How Stumpy's turned hatchet-throwing into a fast-growing business

How Stumpy’s turned hatchet-throwing into a fast-growing business

Two New Jersey couples have turned a niche sport into a successful small business.

When Stumpy’s Hatchet House opened its doors, its four co-owners rolled the dice that an indoor venue for throwing hatchets would prove to be a successful business.

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More than two years later, Stumpy’s has closed deals with nearly two dozen franchises, and competing hatchet houses are popping up across the country hoping to capitalize on a trend that began in a town not far from the Jersey Shore.

“I always say to people, when was the last time you did something for the first time? And that’s what Stumpy’s is,” co-owner Trish Oliphant said. “I think this is America’s next bowling.”

It all started with a stump left behind by Hurricane Sandy. Trish and Mark Oliphant visited their friends, Kelly and Stuart Josberger, for a backyard dinner. After chopping wood for a fire pit, they began tossing a hatchet against the fallen tree.

“Just kind of kidding around, we said, we should do this as a business and bring it indoors,” Trish Oliphant recalled. “It started off kind of as a joke. The more we thought about it, we thought, people need a new recreation.”

The biggest challenge getting the business off the ground was convincing a property owner that slinging hatchets indoors would be a safe and viable business. The four co-owners ultimately settled on a vacant store in an office complex just a short drive from the busy Garden State Parkway. Stumpy’s opened in Eatontown, New Jersey, in April 2016.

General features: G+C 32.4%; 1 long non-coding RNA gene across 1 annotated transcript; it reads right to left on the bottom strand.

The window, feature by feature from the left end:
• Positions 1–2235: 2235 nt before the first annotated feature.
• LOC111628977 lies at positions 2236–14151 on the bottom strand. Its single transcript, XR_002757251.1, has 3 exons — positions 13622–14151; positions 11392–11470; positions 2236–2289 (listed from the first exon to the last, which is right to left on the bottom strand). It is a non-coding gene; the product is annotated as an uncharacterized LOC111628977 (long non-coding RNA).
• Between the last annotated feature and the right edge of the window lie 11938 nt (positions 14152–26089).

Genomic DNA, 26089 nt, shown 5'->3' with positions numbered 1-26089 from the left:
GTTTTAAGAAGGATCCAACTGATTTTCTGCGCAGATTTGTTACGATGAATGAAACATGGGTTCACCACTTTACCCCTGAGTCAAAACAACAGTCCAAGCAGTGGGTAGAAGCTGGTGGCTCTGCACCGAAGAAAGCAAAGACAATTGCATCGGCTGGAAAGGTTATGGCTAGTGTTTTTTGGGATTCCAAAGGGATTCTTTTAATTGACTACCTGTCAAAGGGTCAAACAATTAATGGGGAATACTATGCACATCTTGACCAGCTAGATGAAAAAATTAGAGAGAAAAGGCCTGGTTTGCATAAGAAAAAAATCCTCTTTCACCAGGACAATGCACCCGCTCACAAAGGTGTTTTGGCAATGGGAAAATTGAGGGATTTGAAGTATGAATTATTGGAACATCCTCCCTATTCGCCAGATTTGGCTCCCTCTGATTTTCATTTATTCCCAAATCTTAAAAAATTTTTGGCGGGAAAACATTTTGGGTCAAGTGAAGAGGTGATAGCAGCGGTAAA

There are 10 “throwing pits,” each with a wooden target. The objective is to sling the hatchet – ideally it makes one rotation before hitting its mark – and get as close to the center of the target as possible. Customers who hit the target dead center earn a chance to ring the “bullseye bell.” The entire space resembles a cabin in the woods, with outdoor-themed décor and a large brown leather sofa. There's also a bar that serves soft drinks and snacks. Customers can bring their own beer and wine.

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Stumpy’s owners said the business has attracted both small and large groups, including private parties and corporate team-building outings. The main space has several large tables, and a separate room can accommodate parties.

The Eatontown venue, which employs 16 people, hit $1 million in sales after 16 months in business.

“This business has just taken off to the point where it’s been life-changing for us,” Kelly Josberger said, later adding that “while retail is down because people are buying things online, you can’t buy an experience online.”

Stuart Josberger believes Stumpy’s growth will continue to accelerate, saying the hatchet house could be “coast-to-coast" in five years.

“I think at the rate we’re going, we might have as many as 50 or 60 stores open at that point,” he said.

Stumpy’s is seeking a rapid expansion through franchising. The company has received hundreds of franchise requests, and 21 locations have already been sold in New Jersey, New York, Pennsylvania, Delaware, Texas, Florida, Massachusetts and North Carolina. Stumpy’s is open for business in Fairfield and Green Brook, New Jersey, and more franchises plan to open by the end of the year.

Stumpy’s top challenge is “scaling up” and supporting its franchises, Stuart Josberger said. He added that Stumpy's looks for franchisees who are “customer-service oriented” and willing to do “whatever it takes” to make customers happy. “That’s really what we pride ourselves on here,” he said.

Also key to Stumpy’s success is social media, a driving force behind its growing brand awareness. Stumpy’s encourages customers to share their experiences using the hashtag “#SocialThrowdown.” Its co-owners said they largely rely on social media, along with digital advertising, to reach their target audience.

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